When President Obama announced his executive order laying the groundwork for gun control regulations, many heaved a sigh of relief that it was not more stringent or far reaching. And it is true that he could have been much more direct and authoritarian, but that would have invited immediate legal challenges, so the initiative is more subtle, but devious none the less.
Obama just created a system that will grow and spread to the states, and it will have the ability to establish a gun registry and prohibit hundreds of thousands, even millions, from the ability to buy a gun. Obama opined that federal federal anti-gun legislation will not happen during his presidency, but his actions will have the same effect.
The Gun Control Act of 1968 prohibits those who have been involuntarily committed or determined to be “mentally defective” from buying a gun. Subsequent legislation adds to the list “those who lack the mental capacity to contract or manage their own affairs,” even if that person does not represent a threat to anyone else. The National Instant Criminal Background Check System (NICS) “mental defective file” currently includes about 150,000 individuals, including veterans who were not able to manage their own financial affairs. All of these individuals are precluded from owning a gun, even though there was no indication that they had a propensity for hurting someone.
Here is where Obama’s proposal becomes dangerous. The practice of placing someone on this list was arbitrary and did not even allow a hearing, but the total number of individuals on the list was fairly small. As a result of the president’s new orders, the Health and Human Services Department announced that it will modify the Health Insurance Portability and Accountability Act (HIPAA) and allow state health agencies to disclose personally identifiable information about “mentally defective” individuals directly to the NICS.
With President Obama’s new executive action, these “unnecessary legal barriers” have been removed. On its face, the regulation doesn’t require anyone to disclose this information, and merely allows certain entities that “are responsible for the involuntary commitments or other adjudications” to submit this information to the federal database. But on page 38 of the rule, HHS notes that “this final rule does not preempt State or other laws that may require reporting to the NICS.”In English, that means that while the executive action does not require entities to report this information, progressive states are free (and indeed invited!) to mandate that doctors collect and report this information. Along with the president’s press conference Tuesday, Attorney General Loretta Lynch sent letters to 50 governors “permitting” them to report the names and information of such individuals from their states to the federal government. The NICS database can be expanded by leaps and bounds, through the actions of cooperative states, without the need for any congressional action.Supporting governors can take a hint. In 2012, the Empire State enacted a law that requires doctors to report to authorities any patient “likely to engage in conduct that would result in serious harm to self or others.” After that initial report, a state bureaucrat who never visits with the patient adds him or her to a list of people prohibited from buying guns. The New York Times characterized the procedure, devoid of any due process of law, as “rubber-stamping.” In less than two years, nearly 40,000 people were added to the list. Beyond the lack of constitutional safeguards prior to extinguishing a fundamental right, doctors are ill-equipped to make this sort of determination of constitutional dimensions without any judicial process.The Times noted that “the vast majority of people with mental illnesses are not violent. Accurately predicting whether someone will be violent, they said, is also a highly fraught process.” This is especially true where there is mandatory reporting. Risk-averse doctors who fear being sanctioned have every incentive to be over-inclusive and to report names even if there is the slightest inkling of harm. This says nothing of the fact that it may stigmatize those with mental-health issues and chill their willingness to confide in their doctors. Beyond expanding the scope of prohibited gun owners, the president’s executive action also has the potential to restrict the types of guns people can buy.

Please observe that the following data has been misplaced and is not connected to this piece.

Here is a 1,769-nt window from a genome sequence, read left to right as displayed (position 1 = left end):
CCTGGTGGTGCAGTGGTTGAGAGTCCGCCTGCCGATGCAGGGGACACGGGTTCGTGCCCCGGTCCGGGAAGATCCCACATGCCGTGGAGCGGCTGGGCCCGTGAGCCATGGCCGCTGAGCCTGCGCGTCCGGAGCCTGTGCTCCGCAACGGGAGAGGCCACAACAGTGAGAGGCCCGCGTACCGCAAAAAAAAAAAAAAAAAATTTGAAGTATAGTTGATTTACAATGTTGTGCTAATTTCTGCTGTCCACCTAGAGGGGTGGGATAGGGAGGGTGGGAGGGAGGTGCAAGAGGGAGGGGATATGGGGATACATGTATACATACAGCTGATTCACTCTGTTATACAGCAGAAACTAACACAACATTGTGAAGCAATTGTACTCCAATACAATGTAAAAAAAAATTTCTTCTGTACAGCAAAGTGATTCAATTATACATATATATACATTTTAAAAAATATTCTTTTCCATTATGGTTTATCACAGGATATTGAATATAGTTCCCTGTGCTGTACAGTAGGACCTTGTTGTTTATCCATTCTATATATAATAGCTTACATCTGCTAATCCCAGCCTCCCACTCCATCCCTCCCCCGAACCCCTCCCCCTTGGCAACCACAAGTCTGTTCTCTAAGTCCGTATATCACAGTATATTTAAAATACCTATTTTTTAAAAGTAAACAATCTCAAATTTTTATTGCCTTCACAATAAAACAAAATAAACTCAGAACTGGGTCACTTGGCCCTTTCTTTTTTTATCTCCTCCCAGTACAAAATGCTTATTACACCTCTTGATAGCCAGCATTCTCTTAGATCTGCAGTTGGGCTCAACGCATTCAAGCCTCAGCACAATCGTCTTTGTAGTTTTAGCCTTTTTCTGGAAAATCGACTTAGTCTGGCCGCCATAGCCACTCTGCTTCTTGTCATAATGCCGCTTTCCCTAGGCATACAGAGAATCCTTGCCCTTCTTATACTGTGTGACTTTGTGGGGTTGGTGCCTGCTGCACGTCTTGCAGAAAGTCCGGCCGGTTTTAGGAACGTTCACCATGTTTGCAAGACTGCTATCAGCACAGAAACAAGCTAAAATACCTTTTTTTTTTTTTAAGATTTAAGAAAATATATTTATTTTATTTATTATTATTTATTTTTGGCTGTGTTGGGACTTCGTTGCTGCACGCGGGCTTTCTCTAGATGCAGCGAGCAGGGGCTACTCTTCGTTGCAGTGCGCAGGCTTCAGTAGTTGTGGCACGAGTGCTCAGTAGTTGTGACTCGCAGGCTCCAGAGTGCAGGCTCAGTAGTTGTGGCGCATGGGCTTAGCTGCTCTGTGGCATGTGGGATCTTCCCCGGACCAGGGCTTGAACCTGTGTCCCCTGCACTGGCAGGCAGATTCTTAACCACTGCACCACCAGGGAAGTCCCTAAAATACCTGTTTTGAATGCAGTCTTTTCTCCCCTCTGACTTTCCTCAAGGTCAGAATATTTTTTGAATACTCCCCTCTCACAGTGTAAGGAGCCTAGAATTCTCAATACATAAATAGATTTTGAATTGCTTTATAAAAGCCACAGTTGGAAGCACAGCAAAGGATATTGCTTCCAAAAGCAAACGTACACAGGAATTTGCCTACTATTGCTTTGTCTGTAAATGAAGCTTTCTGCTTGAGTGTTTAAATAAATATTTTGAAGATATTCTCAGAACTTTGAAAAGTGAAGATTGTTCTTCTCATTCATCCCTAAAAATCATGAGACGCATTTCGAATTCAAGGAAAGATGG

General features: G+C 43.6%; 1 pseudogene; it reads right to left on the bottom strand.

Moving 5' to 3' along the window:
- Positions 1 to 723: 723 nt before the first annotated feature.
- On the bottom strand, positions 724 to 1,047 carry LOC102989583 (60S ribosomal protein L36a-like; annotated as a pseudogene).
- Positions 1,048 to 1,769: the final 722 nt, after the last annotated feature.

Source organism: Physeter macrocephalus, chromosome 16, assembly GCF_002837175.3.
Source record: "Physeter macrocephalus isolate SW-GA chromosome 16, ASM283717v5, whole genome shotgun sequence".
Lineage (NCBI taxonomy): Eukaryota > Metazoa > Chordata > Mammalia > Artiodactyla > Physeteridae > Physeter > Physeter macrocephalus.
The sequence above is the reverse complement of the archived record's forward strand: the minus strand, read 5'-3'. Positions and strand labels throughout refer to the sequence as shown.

Beyond expanding the scope of prohibited gun owners, the president’s executive action also has the potential to restrict the types of guns people can buy. One of his executive orders directs the federal government to “promote the use and acquisition of new [gun] technology.” These so-called “smart guns” require a fingerprint scanner or a radio-frequency identification tag to be near the gun, before it will fire. During his press conference, the president joked, “If we can set it up so you can’t unlock your phone unless you’ve got the right fingerprint, why can’t we do the same thing for our guns?”